Poor Tanaka. He pitched well. The Yankees are now officially out of first place for the first time in nearly a month, May 25th.
Sergio Santos really pitched the hell out of the 8th inning, getting out of a bases loaded jam with no outs (Jose Ramirez’s career just went past his eyes). Tanaka was too good for me to be too upset with the loss, but it sure isn’t fun for the Yankees to be out of first. Luckily, the Blue Jays tied the Mets in the ninth and actually took the lead in the 11th before the Mets had a two-out, two-run rally to end the Blue Jays’ 11-game winning streak. So that’s something. It’s very little, but it is something!
The Yankees decided to give Masahiro Tanaka just one run over seven innings, so the Yankees now trail the Marlins 2-1 in the bottom of the seventh.
Sunday, June 14, 2015
John Ryan Murphy delivered a go-ahead two-run double off Brian Matusz in the fifth inning and the Yankees held on for a 5-3 victory over the Orioles on Sunday afternoon, salvaging the final game of a weekend series at Camden Yards.
Murphy’s two-out hit ricocheted off the glove of third baseman Manny Machado and came after the Yankees worked four straight walks to open the inning, including one by Garrett Jones with the bases loaded that tied the game.
“I got into a good count; he left me a good pitch to hit,” Murphy said. “Any inning we score runs is a good inning, but of course when it’s a tied game it feels a little bit better.”
Baltimore starter Mike Wright walked all three batters he faced in the frame before exiting, charged with five runs in four-plus innings.
“I didn’t feel like I was pitching frustrated,” Wright said. “I was trying to battle the whole game, but they were just a little bit better than I was today.”
Yankees starter Adam Warren lasted just 4 2/3 innings, permitting three runs and six hits, before yielding to the bullpen. It snapped a string of five straight quality starts by the right-hander. Chasen Shreve earned the victory with 1 1/3 innings of scoreless relief, and Dellin Betances recorded his third save.
At least they didn’t get swept! This is likely Warren’s second-to-last start, with Nova’s return imminent, Warren will likely become Dellin Betances’ top set-up man.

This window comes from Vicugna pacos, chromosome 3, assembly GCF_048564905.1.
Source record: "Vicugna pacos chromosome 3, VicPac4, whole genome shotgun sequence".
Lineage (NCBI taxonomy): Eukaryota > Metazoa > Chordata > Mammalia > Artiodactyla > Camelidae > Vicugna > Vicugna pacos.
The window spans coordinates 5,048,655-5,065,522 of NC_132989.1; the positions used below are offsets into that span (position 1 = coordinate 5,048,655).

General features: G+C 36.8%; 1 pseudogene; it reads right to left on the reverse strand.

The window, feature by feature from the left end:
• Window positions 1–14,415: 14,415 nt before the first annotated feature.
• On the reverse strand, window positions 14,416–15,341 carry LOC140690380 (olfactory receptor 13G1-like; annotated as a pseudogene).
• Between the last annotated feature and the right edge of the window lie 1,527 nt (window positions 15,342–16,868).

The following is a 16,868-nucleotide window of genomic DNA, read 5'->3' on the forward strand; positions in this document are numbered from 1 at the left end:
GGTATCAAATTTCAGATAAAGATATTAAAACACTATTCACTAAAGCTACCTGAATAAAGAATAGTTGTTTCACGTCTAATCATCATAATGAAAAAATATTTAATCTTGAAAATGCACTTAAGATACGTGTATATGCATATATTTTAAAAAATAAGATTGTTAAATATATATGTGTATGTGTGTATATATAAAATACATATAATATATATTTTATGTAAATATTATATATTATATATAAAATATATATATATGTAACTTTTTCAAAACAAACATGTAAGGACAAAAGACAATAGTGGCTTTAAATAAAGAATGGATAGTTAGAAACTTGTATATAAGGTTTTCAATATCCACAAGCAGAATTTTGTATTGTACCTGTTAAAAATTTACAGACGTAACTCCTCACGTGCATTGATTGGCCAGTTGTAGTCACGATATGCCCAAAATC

I don’t know why the Yankee hitters even bother trying to come back in these games, since their pitchers just keep giving the lead right back to the Orioles. This has been one depressing series, especially with Toronto on the verge of winning their twelfth straight game today.
Friday, June 12, 2015
1. Brett Gardner (L) LF: (.276/.352/.433)
2. Chase Headley (S) 3B: (.245/.293/.373)
3. Alex Rodriguez (R) DH: (.270/.373/.505)
4. Mark Teixeira (S) 1B: (.245/.361/.568)
5. Brian McCann (L) C: (.264/.327/.477)
6. Carlos Beltran (S) RF: (.243/.279/.389)
7. Didi Gregorius (L) SS: (.232/.288/.304)
8. Stephen Drew (L) 2B: (.173/.235/.369)
9. Mason Williams (L) CF: (—-/—-/—-)
1. Manny Machado (R) 3B: (.274/.327/.469)
2. Jimmy Paredes (S) DH: (.294/.323/.469)
3. Adam Jones (R) CF: (.311/.351/.518)
4. Chris Davis (L) 1B: (.222/.311/.458)
5. J.J. Hardy (R) SS: (.210/.229/.286)
6. Travis Snider (L) RF: (.262/.340/.341)
7. Nolan Reimold (R) LF: (.200/.429/.800)
8. Ryan Flaherty (L) 2B: (.250/.348/.425)
9. Caleb Joseph (R) C: (.234/.314/.369)
Needing steady help for their bullpen, the Nationals added a veteran hard-throwing right-hander to the mix Thursday, acquiring 29-year-old reliever David Carpenter from the Yankees for minor league infielder Tony Renda.
Carpenter struggled with the Yankees this season but posted a 2.63 ERA in two seasons with the Braves in 2013-2014. The Nationals took a low-risk gamble for the chance to fix Carpenter.
I realize it’s not the popular opinion around here, but I think that the Yankees gave up on Carpenter too soon, and I think he will pitch better than any Yankee reliever not named Andrew Miller or Dellin Betances over the rest of this season.
Renda seems like a non-prospect to me. Not much of a hitter, and can’t play any position besides 2B, but at least Hal gets to save some money on Carpenter’s salary.
Here are some of Renda’s projections heading into this season:
He’s in his age 24 season and is hitting .267/.333/.340 in AA which translates to an MLE in the neighborhood of .215/.265/.275.
If he can only play 2B, then I can’t imagine his defense makes up for that kind of offense, but whatever.